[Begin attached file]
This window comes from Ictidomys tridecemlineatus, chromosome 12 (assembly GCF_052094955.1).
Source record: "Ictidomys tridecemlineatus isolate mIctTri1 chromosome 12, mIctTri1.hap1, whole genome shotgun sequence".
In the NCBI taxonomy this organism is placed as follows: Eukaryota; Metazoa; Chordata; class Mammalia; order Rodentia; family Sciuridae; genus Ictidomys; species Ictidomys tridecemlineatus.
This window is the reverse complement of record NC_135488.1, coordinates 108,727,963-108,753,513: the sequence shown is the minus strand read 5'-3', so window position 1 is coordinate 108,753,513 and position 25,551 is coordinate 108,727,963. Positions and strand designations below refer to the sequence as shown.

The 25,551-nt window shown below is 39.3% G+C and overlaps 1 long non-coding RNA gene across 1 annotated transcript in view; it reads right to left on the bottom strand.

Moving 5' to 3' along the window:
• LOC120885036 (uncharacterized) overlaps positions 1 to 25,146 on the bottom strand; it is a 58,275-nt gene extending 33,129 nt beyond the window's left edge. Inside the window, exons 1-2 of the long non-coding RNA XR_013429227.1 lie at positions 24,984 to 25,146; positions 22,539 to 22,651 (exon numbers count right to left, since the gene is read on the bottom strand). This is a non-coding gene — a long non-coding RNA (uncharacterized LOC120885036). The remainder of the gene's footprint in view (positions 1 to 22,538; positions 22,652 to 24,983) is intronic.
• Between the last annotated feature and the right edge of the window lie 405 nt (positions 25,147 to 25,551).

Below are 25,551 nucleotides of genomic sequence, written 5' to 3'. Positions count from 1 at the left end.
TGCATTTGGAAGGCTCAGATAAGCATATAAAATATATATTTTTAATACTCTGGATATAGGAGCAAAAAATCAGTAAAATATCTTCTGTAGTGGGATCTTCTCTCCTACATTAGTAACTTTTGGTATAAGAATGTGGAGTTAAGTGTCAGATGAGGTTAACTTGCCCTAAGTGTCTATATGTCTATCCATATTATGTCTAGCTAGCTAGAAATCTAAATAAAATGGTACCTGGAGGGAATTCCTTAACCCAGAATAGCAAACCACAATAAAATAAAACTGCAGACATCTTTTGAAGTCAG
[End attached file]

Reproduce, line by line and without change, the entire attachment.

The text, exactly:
This window comes from Ictidomys tridecemlineatus, chromosome 12 (assembly GCF_052094955.1).
Source record: "Ictidomys tridecemlineatus isolate mIctTri1 chromosome 12, mIctTri1.hap1, whole genome shotgun sequence".
In the NCBI taxonomy this organism is placed as follows: Eukaryota; Metazoa; Chordata; class Mammalia; order Rodentia; family Sciuridae; genus Ictidomys; species Ictidomys tridecemlineatus.
This window is the reverse complement of record NC_135488.1, coordinates 108,727,963-108,753,513: the sequence shown is the minus strand read 5'-3', so window position 1 is coordinate 108,753,513 and position 25,551 is coordinate 108,727,963. Positions and strand designations below refer to the sequence as shown.

The 25,551-nt window shown below is 39.3% G+C and overlaps 1 long non-coding RNA gene across 1 annotated transcript in view; it reads right to left on the bottom strand.

Moving 5' to 3' along the window:
• LOC120885036 (uncharacterized) overlaps positions 1 to 25,146 on the bottom strand; it is a 58,275-nt gene extending 33,129 nt beyond the window's left edge. Inside the window, exons 1-2 of the long non-coding RNA XR_013429227.1 lie at positions 24,984 to 25,146; positions 22,539 to 22,651 (exon numbers count right to left, since the gene is read on the bottom strand). This is a non-coding gene — a long non-coding RNA (uncharacterized LOC120885036). The remainder of the gene's footprint in view (positions 1 to 22,538; positions 22,652 to 24,983) is intronic.
• Between the last annotated feature and the right edge of the window lie 405 nt (positions 25,147 to 25,551).

Below are 25,551 nucleotides of genomic sequence, written 5' to 3'. Positions count from 1 at the left end.
TGCATTTGGAAGGCTCAGATAAGCATATAAAATATATATTTTTAATACTCTGGATATAGGAGCAAAAAATCAGTAAAATATCTTCTGTAGTGGGATCTTCTCTCCTACATTAGTAACTTTTGGTATAAGAATGTGGAGTTAAGTGTCAGATGAGGTTAACTTGCCCTAAGTGTCTATATGTCTATCCATATTATGTCTAGCTAGCTAGAAATCTAAATAAAATGGTACCTGGAGGGAATTCCTTAACCCAGAATAGCAAACCACAATAAAATAAAACTGCAGACATCTTTTGAAGTCAG